I haven’t been blogging much the past week because I have some kind of weird joint flare-up in my right hand and it hurts a lot after I have been on the computer for any length of time, even a few minutes.
It’s kind of freeing to be out of the loop on political news, though. That stuff drives me crazy.
My situation has me thinking about our health care system in the US and the push to reform it.
I went to my doctor Monday about my hand. I had forgotten that my co-pay increased from $15 to $20. I remarked that it was a small price to pay for the care available to me. It really is. Obviously, we pay more than that for our monthly premium, and my husband’s employer pays even more than that, but what is it worth to me to be able to see a doctor within days of calling?
After examining me and ordering some blood work, the doctor referred to a rheumatologist. My appointment is in three weeks.
I was curious what the wait times are on such a non-urgent condition in Canada. Anecdotally, via message boards, people report waiting 4-6 months to see a rheumatologist. One person said 6-9 months. The Arthritis Community Research & Evaluation Unit reported, “In 2000, Ontarians with non-urgent arthritis waited an average of 10 weeks for an initial rheumatology consultation,” but I didn’t find anything more recent from them.
I worry that a shift to a health insurance system administered by the government will increase the wait times we experience here in the US, not just for rheumatology, but for everything.
Another concern I have is that we will see a two-tiered system, with only the rich having access to health care in a timely manner, and the rest of us being forced to wait for care.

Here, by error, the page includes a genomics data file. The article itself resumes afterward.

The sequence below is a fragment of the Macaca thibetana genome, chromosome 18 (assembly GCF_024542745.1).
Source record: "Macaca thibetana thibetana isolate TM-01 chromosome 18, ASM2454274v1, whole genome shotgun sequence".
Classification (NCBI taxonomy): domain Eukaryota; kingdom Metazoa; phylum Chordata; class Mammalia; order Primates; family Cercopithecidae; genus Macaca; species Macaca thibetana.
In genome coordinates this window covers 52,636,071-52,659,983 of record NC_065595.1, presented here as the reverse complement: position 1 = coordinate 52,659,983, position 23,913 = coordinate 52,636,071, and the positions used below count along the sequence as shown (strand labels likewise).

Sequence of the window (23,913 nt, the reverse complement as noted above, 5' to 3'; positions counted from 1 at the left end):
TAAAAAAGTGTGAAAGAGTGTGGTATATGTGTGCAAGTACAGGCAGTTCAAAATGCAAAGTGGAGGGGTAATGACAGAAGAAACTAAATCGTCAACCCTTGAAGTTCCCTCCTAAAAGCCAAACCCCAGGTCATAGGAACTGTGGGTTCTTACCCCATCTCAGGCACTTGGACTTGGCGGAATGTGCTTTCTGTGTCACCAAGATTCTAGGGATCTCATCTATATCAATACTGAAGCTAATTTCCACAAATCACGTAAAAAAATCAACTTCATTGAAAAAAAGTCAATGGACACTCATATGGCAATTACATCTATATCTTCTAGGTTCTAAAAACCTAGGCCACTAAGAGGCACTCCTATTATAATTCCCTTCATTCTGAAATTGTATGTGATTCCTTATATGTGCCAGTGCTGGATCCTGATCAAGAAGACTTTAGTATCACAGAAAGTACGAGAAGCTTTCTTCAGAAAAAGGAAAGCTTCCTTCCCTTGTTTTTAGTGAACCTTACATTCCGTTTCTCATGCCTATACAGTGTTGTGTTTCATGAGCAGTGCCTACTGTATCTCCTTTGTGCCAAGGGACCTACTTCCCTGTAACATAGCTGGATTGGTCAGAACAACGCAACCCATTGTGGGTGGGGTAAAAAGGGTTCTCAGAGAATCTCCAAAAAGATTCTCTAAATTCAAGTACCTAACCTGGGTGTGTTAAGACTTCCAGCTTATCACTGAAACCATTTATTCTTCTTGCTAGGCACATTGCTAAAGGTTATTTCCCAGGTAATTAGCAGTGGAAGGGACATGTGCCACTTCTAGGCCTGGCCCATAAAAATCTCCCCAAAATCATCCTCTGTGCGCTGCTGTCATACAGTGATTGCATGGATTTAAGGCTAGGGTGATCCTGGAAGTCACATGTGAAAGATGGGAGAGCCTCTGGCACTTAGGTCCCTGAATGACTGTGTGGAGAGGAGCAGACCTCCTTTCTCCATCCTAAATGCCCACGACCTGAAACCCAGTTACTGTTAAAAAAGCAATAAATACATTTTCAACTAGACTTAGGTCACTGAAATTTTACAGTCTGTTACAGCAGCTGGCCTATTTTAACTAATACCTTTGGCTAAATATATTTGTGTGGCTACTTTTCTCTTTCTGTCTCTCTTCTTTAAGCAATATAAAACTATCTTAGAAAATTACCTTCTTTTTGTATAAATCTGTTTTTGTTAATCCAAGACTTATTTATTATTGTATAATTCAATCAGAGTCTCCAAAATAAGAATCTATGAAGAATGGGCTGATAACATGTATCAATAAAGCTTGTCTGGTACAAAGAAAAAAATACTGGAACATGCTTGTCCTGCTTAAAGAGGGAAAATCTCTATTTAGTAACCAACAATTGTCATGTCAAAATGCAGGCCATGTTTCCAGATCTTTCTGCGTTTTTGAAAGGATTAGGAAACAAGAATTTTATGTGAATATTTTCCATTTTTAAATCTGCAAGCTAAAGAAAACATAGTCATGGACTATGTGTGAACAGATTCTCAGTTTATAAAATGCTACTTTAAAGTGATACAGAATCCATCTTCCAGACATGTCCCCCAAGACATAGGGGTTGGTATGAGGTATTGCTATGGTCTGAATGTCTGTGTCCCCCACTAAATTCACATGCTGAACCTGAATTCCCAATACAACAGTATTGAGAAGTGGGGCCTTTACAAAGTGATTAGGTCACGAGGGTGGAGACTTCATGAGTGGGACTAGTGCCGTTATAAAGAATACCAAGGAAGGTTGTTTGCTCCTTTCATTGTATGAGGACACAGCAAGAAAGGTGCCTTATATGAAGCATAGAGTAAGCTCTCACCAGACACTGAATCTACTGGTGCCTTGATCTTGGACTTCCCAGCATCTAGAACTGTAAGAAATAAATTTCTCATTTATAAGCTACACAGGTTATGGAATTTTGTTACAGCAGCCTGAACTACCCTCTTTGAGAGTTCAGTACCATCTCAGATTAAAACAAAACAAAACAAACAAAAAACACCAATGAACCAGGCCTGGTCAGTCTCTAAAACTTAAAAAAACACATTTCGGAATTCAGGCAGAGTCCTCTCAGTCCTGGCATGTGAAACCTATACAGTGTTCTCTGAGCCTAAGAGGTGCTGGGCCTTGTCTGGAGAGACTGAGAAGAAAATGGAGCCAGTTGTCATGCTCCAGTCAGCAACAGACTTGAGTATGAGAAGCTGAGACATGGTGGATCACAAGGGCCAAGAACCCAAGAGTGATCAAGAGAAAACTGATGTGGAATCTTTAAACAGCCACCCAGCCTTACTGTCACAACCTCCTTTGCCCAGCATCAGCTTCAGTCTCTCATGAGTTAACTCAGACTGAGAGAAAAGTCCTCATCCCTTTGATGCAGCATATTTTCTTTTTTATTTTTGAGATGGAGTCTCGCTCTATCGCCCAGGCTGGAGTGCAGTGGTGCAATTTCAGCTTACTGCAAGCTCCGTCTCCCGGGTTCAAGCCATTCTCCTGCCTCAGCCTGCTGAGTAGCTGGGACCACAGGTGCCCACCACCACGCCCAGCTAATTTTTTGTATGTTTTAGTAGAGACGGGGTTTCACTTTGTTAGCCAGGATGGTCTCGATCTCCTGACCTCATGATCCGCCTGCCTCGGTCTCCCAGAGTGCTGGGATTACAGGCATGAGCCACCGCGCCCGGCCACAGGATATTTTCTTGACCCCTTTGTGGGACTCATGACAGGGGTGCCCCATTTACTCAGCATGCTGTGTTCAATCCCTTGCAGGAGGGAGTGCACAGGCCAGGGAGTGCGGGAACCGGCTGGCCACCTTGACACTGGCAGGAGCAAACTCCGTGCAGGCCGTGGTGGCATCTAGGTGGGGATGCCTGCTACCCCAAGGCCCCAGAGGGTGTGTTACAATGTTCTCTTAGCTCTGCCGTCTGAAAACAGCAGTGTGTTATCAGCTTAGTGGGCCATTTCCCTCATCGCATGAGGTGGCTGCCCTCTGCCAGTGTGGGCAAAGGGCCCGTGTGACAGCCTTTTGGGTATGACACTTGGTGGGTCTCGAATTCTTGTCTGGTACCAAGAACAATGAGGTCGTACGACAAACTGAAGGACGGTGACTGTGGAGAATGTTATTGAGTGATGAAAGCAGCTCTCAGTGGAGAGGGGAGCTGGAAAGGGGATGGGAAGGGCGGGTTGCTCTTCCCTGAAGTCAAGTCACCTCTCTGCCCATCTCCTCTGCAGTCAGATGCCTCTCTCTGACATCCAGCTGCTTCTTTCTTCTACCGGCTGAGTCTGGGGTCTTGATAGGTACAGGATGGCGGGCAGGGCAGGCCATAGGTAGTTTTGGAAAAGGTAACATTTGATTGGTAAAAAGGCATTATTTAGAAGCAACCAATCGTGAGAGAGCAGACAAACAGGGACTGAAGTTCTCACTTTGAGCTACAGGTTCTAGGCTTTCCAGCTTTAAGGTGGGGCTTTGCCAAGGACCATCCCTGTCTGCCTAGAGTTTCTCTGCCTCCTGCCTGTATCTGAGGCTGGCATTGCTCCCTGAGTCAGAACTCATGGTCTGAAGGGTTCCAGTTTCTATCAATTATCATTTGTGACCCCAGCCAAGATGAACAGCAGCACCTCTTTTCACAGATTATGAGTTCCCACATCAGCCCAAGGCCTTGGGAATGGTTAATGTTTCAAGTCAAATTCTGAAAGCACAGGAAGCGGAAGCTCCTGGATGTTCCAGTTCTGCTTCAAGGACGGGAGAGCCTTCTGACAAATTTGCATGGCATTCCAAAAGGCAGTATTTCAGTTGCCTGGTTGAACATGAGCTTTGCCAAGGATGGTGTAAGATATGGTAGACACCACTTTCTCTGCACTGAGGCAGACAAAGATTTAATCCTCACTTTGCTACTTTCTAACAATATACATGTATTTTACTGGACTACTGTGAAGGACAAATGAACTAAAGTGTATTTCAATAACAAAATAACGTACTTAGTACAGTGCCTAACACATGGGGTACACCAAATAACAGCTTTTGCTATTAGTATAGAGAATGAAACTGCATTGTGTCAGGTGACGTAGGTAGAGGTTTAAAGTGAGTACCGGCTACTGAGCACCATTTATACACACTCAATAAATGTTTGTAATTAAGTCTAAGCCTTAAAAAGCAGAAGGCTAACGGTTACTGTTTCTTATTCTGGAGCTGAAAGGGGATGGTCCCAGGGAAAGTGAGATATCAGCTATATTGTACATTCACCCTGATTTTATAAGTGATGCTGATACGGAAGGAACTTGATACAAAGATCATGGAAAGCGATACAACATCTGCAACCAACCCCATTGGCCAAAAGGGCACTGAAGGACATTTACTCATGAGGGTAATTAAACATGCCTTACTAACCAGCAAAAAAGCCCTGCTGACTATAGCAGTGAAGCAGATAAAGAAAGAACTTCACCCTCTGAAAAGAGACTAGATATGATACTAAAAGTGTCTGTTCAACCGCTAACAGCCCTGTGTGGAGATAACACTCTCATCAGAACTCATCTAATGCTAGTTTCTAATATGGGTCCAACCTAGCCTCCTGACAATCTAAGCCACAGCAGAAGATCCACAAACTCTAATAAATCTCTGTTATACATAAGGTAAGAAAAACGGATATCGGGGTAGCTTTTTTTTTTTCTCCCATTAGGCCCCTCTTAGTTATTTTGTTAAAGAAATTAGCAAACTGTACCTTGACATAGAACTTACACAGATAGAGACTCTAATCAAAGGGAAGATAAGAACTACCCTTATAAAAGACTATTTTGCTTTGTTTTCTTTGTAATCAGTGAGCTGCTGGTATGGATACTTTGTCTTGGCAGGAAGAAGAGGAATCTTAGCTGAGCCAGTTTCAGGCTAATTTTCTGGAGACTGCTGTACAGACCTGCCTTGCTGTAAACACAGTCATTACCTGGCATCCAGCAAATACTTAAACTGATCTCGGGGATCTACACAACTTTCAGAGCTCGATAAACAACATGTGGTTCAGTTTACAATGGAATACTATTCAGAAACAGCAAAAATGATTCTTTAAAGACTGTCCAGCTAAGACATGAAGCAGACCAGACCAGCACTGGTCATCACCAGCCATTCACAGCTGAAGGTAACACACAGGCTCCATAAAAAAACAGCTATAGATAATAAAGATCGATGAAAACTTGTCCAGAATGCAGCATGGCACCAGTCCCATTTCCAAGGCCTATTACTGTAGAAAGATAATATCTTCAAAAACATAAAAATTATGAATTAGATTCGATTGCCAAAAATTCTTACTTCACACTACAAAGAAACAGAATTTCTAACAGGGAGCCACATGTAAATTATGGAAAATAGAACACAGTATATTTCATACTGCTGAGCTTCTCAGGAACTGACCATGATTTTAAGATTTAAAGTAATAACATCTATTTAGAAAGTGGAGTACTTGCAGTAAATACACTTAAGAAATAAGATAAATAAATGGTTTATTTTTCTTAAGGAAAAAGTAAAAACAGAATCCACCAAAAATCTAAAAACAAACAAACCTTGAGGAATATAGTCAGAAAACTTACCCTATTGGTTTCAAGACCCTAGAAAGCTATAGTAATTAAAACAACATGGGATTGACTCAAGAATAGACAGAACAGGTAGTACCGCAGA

I agree that we need changes in our health care/insurance system, but utilizing the government to equalize the system is not the answer. The government’s version of equality usually involves bringing everyone down.
Some changes that would be beneficial are:
- Universal insurance forms, to reduce administrative costs for doctors and hospitals.
- De-coupling insurance from employment, so people can take their policy with them when they change jobs or become self-employed.
- Making all health insurance related costs tax deductible and allowing the costs to be taken out of our paychecks pre-tax.
- Loosening regulation on what types of policies are available. Allowing catastrophic policies. Allowing a la carte options, instead of mandating what must be covered.
There is no need to throw the baby out with the bath water when it comes to reforming heath care in America. We have the best, fastest, most innovative health care system in the world. Let’s keep it that way.